Azure control plane and data plane
Azure operations can be divided into two categories - control plane and data plane. This article describes the differences between those two types of operations.
You use the control plane to manage resources in your subscription. You use the data plane to use capabilities exposed by your instance of a resource type.
You create a virtual machine through the control plane. After the virtual machine is created, you interact with it through data plane operations, such as Remote Desktop Protocol (RDP).
You create a storage account through the control plane. You use the data plane to read and write data in the storage account.
You create a Cosmos database through the control plane. To query data in the Cosmos database, you use the data plane.
All requests for control plane operations are sent to the Azure Resource Manager URL. That URL varies by the Azure environment.
- For Azure global, the URL is
- For Azure Government, the URL is
- For Azure Germany, the URL is
- For Microsoft Azure China 21Vianet, the URL is
Azure Resource Manager handles all control plane requests. It automatically applies the Azure features you've implemented to manage your resources, such as:
After authenticating the request, Azure Resource Manager sends it to the resource provider, which completes the operation.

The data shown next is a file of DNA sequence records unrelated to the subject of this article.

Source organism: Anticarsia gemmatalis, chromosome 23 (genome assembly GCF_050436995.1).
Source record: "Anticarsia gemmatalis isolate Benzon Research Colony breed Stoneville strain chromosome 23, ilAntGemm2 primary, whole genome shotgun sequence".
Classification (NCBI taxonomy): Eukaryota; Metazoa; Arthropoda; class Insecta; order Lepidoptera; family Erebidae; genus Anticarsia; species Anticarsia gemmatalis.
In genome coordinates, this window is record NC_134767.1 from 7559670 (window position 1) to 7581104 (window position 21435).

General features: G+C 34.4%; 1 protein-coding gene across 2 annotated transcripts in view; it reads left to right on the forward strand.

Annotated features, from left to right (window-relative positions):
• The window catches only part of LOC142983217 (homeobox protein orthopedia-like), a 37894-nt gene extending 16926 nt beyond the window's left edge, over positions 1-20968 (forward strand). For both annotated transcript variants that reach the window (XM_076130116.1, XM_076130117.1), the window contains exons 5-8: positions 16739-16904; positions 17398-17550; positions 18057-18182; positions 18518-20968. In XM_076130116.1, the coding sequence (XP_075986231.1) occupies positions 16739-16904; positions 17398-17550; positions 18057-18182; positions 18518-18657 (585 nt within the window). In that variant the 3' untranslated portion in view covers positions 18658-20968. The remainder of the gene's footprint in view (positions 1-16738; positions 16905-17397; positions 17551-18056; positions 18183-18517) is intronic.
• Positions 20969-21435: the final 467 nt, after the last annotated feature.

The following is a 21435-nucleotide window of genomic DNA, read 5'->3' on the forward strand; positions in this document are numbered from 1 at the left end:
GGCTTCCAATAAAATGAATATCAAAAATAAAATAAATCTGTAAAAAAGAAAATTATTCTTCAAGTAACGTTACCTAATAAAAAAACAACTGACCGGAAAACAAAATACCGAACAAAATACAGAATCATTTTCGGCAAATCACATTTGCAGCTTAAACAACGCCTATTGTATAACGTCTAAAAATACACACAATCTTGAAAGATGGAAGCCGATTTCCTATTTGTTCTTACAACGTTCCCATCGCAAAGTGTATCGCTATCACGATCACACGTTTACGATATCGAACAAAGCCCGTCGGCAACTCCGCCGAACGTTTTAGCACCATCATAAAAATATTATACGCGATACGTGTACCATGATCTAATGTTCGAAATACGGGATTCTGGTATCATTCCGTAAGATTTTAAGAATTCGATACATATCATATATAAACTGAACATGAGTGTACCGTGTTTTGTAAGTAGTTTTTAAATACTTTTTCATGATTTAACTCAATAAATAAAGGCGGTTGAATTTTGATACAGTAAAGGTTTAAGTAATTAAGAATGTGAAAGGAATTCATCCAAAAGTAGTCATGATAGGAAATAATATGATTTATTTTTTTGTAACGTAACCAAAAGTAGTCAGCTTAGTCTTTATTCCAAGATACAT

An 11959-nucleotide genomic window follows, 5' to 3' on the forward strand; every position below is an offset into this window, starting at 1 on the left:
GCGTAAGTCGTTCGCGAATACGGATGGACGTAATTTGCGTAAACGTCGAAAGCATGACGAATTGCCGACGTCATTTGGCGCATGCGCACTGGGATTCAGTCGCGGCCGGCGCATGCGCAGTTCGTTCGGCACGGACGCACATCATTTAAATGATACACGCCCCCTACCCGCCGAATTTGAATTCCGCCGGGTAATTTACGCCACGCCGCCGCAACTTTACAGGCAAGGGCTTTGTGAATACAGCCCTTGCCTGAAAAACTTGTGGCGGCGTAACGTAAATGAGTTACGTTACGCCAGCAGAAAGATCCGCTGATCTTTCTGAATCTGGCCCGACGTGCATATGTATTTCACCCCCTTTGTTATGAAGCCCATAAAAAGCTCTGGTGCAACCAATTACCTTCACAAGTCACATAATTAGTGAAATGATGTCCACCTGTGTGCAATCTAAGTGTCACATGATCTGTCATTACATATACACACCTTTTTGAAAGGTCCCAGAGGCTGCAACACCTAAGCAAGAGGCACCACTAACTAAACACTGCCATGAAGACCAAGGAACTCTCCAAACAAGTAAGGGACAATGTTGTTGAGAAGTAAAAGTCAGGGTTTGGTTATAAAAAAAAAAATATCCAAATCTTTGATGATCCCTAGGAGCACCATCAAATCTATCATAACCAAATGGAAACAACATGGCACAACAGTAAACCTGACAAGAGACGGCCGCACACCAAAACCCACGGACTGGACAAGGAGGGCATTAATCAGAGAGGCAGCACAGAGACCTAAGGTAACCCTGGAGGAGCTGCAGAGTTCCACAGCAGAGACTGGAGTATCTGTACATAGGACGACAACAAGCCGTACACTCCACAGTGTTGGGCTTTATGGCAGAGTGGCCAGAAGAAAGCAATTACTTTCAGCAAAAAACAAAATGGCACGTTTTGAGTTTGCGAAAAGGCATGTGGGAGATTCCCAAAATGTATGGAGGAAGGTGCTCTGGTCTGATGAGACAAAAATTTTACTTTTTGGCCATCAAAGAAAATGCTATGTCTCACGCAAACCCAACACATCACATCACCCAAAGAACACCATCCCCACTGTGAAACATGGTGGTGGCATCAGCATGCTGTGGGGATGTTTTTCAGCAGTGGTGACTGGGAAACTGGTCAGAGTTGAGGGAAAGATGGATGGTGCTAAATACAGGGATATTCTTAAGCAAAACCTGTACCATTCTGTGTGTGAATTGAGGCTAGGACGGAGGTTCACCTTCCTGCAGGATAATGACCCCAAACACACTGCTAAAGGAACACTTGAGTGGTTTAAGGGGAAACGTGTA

The control plane includes two scenarios for handling requests - "green field" and "brown field". Green field refers to new resources. Brown field refers to existing resources. As you deploy resources, Azure Resource Manager understands when to create new resources and when to update existing resources. You don't have to worry that identical resources will be created.
Requests for data plane operations are sent to an endpoint that is specific to your instance. For example, the Detect Language operation in Cognitive Services is a data plane operation because the request URL is:
Data plane operations aren't limited to REST API. They may require additional credentials such as logging in to a virtual machine or database server.
Features that enforce management and governance might not applied to data plane operations. You need to consider the different ways users interact with your solutions. For example, a lock that prevents users from deleting a database doesn't prevent users from deleting data through queries.
You can use some policies to govern data plane operations. For more information, see Resource Provider modes (preview) in Azure Policy.
For an overview of Azure Resource Manager, see What is Azure Resource Manager?
To learn more about the effect of policy definitions on new resources and existing resources., see Evaluate the impact of a new Azure Policy definition.